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John Kinsellagh
John Kinsellagh
Articles (158) 

IPO Market Spawning Far Too Many 'Tech' Stocks

A successful launch doesn’t magically transform companies with banal, easily replicated business models into industry disruptors

What’s in a name?

How many times have we read the by-now hackneyed phrase, endlessly repeatedly by financial journalists, that investors are “hungry for tech stocks?” Do any of these purported “tech” companies manufacture new layers for graphics chips or designed a tenfold increase for the number of transistors that can be embedded on a silicon chip? Or solved the heat-dissipation issue for processors with increased clock speeds? The answer, of course, is no, no and no.

Then why are they called tech stocks?

In terms of tech stocks' performance post-initial public offering, in the short run, how the plethora of companies in the IPO pipeline are characterized, may be immaterial and unimportant. But what about the long term, which will test how disruptive, unique or technologically ascendant these companies’ products or services truly are.

In the past, a tech company usually had something to do with…tech. Many of the recent crop of initial public offerings have been called tech stocks in the sense that they are industry or sector “disruptors.” Although most of the recent “tech stocks" that have gone public have been afforded lofty valuations, many don’t have the explosive growth potential of many tech stocks of yore, such as early-stage companies like Apple (NASDAQ:AAPL) and Microsoft (NASDAQ:MSFT) as well as semiconductor companies that all became entrenched for years and profitable within their respective markets.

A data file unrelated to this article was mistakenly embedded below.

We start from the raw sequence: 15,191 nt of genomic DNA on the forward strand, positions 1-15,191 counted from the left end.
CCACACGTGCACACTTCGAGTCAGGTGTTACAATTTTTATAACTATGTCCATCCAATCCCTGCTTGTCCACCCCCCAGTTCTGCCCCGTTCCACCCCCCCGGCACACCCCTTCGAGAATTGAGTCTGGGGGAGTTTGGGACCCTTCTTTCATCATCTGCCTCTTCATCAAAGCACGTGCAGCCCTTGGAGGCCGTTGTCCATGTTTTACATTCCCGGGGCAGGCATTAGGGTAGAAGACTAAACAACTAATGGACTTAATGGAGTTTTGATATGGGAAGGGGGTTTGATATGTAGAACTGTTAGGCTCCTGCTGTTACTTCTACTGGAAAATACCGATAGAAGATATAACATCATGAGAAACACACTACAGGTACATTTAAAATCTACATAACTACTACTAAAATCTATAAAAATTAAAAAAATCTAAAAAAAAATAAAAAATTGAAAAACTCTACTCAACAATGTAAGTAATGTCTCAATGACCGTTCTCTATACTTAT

Does the fact Uber (NYSE:UBER) is a replacement for the taxi cab make it a tech company, whose service is so revolutionary that it can be assured of market dominance for a long period of time? Do all of the recent so-called tech companies have the benefit of a product or service that enjoys copyright, trademark, trade secret or patent protection that can provide market dominance? The answer for many of the recent crop of companies gleefully ringing the opening bell is no.

The reason many companies looking to go public are called tech stocks is because they use or leverage existing technology, most prominently the internet, rather than create it. Judging by their eagerness to pour money into new offerings, even for those companies who have failed to turn a profit, investors may have failed to appreciate the difference in terms of the long-term growth potential for the stock.